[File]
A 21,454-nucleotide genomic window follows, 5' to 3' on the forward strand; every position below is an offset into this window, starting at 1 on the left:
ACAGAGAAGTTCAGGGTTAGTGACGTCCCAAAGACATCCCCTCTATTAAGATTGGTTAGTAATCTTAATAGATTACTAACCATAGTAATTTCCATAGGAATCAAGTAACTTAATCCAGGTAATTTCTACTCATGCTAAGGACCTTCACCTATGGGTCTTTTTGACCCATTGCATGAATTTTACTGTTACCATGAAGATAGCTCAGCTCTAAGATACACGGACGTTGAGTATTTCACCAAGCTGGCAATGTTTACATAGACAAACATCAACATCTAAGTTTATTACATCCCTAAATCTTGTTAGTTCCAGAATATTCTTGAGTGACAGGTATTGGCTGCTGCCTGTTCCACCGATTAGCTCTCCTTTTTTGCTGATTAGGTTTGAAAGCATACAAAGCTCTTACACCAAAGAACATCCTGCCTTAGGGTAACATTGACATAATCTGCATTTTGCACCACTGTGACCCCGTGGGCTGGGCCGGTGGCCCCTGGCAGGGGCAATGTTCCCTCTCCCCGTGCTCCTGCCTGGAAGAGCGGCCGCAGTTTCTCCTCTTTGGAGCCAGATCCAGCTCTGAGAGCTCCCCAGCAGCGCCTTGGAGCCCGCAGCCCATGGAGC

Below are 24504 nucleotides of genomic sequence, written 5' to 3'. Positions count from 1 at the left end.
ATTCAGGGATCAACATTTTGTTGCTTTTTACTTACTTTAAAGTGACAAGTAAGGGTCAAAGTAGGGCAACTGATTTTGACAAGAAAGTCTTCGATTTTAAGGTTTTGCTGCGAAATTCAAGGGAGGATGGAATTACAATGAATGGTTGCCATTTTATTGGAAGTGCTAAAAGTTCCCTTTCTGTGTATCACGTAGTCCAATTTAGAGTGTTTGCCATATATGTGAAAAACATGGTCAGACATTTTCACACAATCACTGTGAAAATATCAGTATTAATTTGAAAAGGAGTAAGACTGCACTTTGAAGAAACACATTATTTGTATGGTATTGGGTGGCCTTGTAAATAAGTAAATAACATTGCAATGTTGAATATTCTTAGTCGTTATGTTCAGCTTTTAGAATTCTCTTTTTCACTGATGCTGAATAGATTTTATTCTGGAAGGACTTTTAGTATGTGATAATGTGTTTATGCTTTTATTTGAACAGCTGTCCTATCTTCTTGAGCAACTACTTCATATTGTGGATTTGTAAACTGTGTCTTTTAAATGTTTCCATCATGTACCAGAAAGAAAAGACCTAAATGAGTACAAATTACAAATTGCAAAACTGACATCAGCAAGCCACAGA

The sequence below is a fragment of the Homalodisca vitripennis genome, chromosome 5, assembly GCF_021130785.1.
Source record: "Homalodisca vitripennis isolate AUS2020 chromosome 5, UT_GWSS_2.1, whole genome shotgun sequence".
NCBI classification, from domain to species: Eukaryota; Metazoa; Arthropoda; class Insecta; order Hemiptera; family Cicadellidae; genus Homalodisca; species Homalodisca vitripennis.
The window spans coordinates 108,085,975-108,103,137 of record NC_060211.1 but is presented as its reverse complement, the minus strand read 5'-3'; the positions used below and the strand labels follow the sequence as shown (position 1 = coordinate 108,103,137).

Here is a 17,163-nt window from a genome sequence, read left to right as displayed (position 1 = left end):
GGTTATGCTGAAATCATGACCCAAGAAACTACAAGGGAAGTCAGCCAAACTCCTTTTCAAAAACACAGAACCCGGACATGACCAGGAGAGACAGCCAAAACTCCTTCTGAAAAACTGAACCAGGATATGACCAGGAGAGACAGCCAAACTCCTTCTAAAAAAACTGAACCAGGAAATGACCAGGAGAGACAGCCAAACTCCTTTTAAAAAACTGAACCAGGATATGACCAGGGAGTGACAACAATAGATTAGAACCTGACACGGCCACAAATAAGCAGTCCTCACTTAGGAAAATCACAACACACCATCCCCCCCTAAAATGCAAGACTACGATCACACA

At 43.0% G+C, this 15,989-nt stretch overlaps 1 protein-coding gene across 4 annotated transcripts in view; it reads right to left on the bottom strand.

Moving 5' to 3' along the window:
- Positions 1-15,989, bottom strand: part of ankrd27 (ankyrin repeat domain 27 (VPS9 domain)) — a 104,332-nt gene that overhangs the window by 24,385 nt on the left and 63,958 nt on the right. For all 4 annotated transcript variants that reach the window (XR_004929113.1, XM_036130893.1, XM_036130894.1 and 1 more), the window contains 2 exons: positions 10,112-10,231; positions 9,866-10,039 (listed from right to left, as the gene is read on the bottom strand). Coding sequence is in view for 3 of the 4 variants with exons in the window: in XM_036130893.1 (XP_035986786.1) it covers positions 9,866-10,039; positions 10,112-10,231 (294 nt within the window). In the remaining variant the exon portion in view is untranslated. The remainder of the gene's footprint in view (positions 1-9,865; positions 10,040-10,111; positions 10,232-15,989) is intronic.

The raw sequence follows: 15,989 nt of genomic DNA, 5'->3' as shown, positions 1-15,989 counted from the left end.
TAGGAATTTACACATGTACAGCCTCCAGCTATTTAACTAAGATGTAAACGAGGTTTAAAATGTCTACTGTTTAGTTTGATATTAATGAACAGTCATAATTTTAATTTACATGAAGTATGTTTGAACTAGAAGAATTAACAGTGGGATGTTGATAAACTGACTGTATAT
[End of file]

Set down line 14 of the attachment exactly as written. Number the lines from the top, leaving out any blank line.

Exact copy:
The raw sequence follows: 15,989 nt of genomic DNA, 5'->3' as shown, positions 1-15,989 counted from the left end.